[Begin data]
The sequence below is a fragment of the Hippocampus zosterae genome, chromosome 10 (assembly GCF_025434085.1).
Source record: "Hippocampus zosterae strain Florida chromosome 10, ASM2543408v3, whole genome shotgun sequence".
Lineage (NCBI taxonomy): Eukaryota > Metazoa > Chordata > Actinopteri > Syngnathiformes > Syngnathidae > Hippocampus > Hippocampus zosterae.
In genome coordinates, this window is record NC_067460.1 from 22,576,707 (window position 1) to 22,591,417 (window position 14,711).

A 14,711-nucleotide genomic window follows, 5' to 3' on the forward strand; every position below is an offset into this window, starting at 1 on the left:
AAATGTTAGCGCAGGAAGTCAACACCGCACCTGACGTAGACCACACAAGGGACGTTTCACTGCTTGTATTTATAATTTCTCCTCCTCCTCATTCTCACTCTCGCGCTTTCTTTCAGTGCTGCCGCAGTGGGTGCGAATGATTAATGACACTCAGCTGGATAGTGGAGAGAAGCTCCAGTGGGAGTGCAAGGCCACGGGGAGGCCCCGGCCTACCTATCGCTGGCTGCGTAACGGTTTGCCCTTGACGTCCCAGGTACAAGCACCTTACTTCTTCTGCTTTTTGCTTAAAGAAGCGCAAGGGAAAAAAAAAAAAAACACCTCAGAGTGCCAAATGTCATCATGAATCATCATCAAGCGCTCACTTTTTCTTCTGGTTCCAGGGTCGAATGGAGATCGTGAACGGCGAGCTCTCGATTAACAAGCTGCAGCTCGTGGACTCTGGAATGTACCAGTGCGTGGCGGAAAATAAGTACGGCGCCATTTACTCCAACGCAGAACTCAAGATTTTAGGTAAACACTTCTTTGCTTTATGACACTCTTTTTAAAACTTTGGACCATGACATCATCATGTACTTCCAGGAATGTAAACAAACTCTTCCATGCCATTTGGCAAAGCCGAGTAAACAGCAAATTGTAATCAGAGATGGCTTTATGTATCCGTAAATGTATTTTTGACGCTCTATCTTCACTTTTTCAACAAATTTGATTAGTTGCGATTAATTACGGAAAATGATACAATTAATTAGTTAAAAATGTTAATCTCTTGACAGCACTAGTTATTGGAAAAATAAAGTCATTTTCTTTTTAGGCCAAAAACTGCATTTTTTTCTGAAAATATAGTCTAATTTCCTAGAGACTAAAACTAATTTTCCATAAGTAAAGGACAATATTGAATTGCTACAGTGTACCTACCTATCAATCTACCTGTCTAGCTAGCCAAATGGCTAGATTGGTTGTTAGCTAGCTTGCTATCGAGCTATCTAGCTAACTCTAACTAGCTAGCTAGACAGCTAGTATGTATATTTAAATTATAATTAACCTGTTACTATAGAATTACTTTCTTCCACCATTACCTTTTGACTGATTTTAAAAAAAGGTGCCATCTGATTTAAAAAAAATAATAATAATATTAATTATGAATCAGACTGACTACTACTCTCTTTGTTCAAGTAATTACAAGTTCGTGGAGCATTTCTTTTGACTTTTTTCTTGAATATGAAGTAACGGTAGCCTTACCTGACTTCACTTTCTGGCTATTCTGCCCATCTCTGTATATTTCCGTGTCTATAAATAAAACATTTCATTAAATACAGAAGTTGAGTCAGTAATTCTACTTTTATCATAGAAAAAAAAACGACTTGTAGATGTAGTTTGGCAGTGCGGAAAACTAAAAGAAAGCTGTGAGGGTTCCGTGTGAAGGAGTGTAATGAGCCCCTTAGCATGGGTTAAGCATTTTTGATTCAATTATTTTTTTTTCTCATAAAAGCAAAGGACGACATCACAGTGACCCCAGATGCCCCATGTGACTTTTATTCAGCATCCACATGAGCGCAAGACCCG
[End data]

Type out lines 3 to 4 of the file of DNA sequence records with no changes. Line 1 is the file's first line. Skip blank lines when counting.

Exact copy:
Lineage (NCBI taxonomy): Eukaryota > Metazoa > Chordata > Actinopteri > Syngnathiformes > Syngnathidae > Hippocampus > Hippocampus zosterae.
In genome coordinates, this window is record NC_067460.1 from 22,576,707 (window position 1) to 22,591,417 (window position 14,711).